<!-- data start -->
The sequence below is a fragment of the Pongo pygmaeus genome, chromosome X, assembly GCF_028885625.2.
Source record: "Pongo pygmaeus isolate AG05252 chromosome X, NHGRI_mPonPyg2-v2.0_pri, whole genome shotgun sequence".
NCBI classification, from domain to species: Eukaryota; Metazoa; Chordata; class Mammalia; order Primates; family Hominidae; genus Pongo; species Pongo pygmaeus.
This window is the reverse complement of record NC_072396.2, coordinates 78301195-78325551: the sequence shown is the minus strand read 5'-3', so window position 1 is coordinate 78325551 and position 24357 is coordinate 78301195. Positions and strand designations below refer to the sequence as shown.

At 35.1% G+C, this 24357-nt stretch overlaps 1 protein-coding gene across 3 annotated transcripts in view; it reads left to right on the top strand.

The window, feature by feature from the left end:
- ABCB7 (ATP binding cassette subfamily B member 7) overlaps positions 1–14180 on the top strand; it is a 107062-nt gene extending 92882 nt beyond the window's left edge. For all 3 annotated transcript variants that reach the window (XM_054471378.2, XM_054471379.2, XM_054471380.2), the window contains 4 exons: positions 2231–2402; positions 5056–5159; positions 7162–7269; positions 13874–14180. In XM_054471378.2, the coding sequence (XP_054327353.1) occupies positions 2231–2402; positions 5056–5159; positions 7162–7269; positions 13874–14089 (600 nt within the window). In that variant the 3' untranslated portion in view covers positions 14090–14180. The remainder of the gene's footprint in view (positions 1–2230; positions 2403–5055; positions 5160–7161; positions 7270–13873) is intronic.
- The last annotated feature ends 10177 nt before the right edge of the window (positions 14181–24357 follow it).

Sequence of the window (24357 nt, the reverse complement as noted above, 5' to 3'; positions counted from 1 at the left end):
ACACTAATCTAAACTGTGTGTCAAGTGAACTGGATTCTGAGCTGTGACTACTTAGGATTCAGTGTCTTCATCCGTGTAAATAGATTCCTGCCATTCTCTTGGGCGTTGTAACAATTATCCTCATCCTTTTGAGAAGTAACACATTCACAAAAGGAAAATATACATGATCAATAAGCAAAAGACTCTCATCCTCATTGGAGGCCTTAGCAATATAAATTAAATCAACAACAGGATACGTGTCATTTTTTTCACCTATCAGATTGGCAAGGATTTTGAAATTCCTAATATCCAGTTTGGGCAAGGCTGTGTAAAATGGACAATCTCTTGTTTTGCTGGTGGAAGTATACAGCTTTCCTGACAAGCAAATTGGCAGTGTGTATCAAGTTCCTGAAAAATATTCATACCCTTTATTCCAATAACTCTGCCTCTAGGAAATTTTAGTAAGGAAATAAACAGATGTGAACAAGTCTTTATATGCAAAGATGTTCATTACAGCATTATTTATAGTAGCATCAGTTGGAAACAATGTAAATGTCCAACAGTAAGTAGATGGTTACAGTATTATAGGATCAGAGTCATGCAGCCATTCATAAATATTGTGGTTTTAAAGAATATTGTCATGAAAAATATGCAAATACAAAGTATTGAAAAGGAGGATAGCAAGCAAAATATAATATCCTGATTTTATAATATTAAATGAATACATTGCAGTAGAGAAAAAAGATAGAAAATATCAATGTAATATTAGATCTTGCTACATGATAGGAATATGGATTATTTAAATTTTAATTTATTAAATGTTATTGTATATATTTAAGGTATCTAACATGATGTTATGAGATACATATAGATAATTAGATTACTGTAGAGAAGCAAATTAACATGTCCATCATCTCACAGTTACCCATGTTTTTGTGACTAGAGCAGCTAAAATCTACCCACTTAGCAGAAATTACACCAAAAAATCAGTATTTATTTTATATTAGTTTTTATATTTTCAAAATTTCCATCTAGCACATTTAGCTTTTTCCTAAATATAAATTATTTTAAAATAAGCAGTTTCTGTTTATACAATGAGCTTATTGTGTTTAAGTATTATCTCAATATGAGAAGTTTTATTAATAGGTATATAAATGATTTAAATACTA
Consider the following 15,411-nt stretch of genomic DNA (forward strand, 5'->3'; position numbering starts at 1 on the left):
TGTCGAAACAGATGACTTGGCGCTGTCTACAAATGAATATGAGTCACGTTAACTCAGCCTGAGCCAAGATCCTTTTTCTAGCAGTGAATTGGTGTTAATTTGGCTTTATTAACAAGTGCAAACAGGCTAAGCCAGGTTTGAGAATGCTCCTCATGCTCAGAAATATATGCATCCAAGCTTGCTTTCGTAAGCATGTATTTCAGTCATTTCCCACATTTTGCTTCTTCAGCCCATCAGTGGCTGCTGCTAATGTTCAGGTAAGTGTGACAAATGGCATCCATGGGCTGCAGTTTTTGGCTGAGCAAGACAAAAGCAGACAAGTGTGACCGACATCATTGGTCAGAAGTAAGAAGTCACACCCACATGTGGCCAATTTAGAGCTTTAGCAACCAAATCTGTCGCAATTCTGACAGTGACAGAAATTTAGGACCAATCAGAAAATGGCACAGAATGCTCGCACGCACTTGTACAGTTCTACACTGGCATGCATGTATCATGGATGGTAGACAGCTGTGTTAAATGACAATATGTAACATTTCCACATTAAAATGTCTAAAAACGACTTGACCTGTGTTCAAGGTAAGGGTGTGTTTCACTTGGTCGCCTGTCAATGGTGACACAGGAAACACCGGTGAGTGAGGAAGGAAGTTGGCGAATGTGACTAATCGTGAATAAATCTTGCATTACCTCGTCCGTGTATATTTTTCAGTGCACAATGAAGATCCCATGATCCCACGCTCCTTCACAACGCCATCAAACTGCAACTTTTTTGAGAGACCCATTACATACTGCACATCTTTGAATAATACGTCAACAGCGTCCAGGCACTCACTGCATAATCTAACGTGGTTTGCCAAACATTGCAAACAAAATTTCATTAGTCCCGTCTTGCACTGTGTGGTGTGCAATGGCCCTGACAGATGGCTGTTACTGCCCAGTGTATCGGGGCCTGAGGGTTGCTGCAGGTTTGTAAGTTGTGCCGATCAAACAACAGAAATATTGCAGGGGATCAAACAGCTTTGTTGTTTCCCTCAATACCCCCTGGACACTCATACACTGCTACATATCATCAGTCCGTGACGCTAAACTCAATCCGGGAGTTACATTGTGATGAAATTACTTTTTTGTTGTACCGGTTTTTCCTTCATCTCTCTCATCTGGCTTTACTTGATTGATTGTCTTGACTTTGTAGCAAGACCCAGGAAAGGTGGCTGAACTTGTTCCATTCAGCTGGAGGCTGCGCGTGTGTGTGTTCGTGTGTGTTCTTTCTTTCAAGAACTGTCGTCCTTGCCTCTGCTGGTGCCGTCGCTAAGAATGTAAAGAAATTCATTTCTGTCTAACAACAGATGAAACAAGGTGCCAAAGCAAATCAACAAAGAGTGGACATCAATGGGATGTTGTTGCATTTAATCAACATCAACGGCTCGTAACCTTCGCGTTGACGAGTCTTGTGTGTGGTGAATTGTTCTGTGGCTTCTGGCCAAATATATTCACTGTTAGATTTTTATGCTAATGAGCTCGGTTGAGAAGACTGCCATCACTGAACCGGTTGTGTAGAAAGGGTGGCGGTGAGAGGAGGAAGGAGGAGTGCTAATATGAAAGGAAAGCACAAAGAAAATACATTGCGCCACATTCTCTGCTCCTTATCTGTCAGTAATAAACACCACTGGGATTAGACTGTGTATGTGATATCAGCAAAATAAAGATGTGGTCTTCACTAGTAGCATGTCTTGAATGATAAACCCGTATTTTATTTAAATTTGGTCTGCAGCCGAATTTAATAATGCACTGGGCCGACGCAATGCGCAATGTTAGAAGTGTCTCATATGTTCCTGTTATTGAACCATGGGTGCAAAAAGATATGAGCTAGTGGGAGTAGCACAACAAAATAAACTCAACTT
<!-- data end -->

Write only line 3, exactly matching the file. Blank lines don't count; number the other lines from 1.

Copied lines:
NCBI classification, from domain to species: Eukaryota; Metazoa; Chordata; class Mammalia; order Primates; family Hominidae; genus Pongo; species Pongo pygmaeus.